With the blue ink of the EXIT stamps from Zambian immigration drying in our passports, we pushed through the crowd of people clustered inside the tall, metal gates and walked with blinders past the hawkers in their Chipolopolo jerseys. “Remember me. Peter! I am Peter! When you return, remember Peter. Copper bracelets. Big Five carvings. Peter!”
Mercifully, the drone of the speedboat we boarded at the river’s edge soon drowned out the hawkers’ cries, and within 60 seconds we were across to Botswana.
Standing on shore was our ranger and guide for the day, a fit, handsome man named Diane. Though pronounced more like de-YAN-ee, seeing the shiny, gold name badge with “Diane” on his greenish-khaki shirt was, at first, rather strange.
We rode in an open safari vehicle from the river to the border post, where we were quickly processed by Botswana immigration before stepping on a conspicuously dirty sponge mat ostensibly designed to clean our shoes of anything that could transmit foot-and-mouth disease. From the spongy block, we could see another queue of trucks waiting to cross the river.
After ten minutes by highway in the open vehicle, we reached Chobe Safari Lodge, our departure point for the first activity: a river safari.
It was truly amazing to see the animals from the water, and to see so many species of animals that live on or near the water. It’s a completely different feel from a traditional game drive.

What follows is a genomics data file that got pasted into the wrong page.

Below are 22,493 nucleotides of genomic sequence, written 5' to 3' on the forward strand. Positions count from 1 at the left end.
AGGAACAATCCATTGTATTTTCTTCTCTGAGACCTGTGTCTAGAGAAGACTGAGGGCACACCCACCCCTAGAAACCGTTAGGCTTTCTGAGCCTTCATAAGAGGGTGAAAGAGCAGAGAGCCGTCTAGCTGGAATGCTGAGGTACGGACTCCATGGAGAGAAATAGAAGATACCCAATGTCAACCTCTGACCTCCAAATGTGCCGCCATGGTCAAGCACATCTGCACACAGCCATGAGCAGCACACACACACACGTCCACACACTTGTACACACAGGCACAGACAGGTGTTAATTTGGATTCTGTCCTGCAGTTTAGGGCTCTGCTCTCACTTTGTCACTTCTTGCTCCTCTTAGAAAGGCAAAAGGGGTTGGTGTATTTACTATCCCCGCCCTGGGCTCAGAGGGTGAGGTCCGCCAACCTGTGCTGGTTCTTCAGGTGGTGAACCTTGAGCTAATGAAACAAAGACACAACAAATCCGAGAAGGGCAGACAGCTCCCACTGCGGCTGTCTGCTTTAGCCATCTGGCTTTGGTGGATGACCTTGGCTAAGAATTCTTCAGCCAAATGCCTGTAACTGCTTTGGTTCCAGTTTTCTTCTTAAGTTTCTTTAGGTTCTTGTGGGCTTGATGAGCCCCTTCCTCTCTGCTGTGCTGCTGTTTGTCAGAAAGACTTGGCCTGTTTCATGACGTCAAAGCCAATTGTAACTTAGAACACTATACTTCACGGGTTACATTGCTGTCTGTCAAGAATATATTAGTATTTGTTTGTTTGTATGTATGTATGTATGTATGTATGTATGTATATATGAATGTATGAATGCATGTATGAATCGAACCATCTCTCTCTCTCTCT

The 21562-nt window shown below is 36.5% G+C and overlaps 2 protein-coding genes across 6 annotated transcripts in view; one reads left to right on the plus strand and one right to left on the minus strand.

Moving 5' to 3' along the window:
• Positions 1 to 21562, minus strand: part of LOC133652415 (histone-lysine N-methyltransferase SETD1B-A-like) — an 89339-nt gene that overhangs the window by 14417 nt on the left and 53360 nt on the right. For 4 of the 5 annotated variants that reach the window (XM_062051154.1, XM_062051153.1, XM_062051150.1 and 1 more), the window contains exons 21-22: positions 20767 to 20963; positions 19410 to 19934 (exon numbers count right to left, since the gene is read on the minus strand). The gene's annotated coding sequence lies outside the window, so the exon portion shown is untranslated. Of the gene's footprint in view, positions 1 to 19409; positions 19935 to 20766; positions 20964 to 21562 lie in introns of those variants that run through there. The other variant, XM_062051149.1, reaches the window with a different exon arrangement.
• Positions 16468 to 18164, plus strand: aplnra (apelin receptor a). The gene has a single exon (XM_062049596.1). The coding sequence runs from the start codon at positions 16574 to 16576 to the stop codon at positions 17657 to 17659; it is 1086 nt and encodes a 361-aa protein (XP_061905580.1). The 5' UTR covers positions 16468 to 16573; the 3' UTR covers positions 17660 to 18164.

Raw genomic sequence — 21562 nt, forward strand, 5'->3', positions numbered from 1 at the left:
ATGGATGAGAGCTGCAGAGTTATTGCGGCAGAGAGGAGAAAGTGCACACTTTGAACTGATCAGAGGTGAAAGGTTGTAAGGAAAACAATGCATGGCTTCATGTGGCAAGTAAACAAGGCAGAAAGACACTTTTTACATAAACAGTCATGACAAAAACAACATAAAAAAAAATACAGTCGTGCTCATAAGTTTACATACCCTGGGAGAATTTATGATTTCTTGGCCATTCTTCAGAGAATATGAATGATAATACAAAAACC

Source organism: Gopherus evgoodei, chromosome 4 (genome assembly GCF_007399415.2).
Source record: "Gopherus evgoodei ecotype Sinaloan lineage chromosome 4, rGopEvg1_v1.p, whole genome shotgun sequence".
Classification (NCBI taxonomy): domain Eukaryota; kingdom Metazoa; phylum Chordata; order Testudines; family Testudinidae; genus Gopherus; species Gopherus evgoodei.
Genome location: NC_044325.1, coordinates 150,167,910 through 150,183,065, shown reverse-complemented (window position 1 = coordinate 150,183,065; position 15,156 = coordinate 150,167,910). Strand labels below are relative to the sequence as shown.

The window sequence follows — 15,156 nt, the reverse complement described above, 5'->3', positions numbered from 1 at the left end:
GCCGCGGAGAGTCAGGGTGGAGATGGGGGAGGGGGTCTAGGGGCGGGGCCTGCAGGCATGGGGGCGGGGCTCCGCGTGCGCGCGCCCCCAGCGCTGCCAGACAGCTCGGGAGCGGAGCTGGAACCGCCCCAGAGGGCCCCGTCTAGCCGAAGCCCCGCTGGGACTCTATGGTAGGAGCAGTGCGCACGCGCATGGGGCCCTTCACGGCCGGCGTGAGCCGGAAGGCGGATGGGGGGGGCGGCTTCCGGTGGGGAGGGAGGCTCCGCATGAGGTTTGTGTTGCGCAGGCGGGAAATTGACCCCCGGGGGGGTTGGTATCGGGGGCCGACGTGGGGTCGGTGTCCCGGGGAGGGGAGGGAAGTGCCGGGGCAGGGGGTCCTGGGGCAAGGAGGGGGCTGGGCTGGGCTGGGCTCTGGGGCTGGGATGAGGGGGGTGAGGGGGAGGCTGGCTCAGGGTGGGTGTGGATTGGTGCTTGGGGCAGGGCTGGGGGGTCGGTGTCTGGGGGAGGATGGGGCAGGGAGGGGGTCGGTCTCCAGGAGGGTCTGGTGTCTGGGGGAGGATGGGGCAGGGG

We were pretty lucky that day. The sightings were nice, especially of hippos, crocs and birds.
We also spent some quality time with an older bull elephant who had crossed the deep river channel in order to munch on the soft green grasses of Sedudu Island.
If the day had ended here, we would have been extremely satisfied, but we were only halfway through. We still had a game drive after lunch!
After the buffet, a brief chat with a group of retirees from Iowa, and a bit of a torrential rainstorm, we donned ponchos and set out in the open vehicle to tour the land side of Chobe National Park. Within minutes, we saw a large troop of baboons, several hundred impala, some kudu and a marshland antelope called a puku.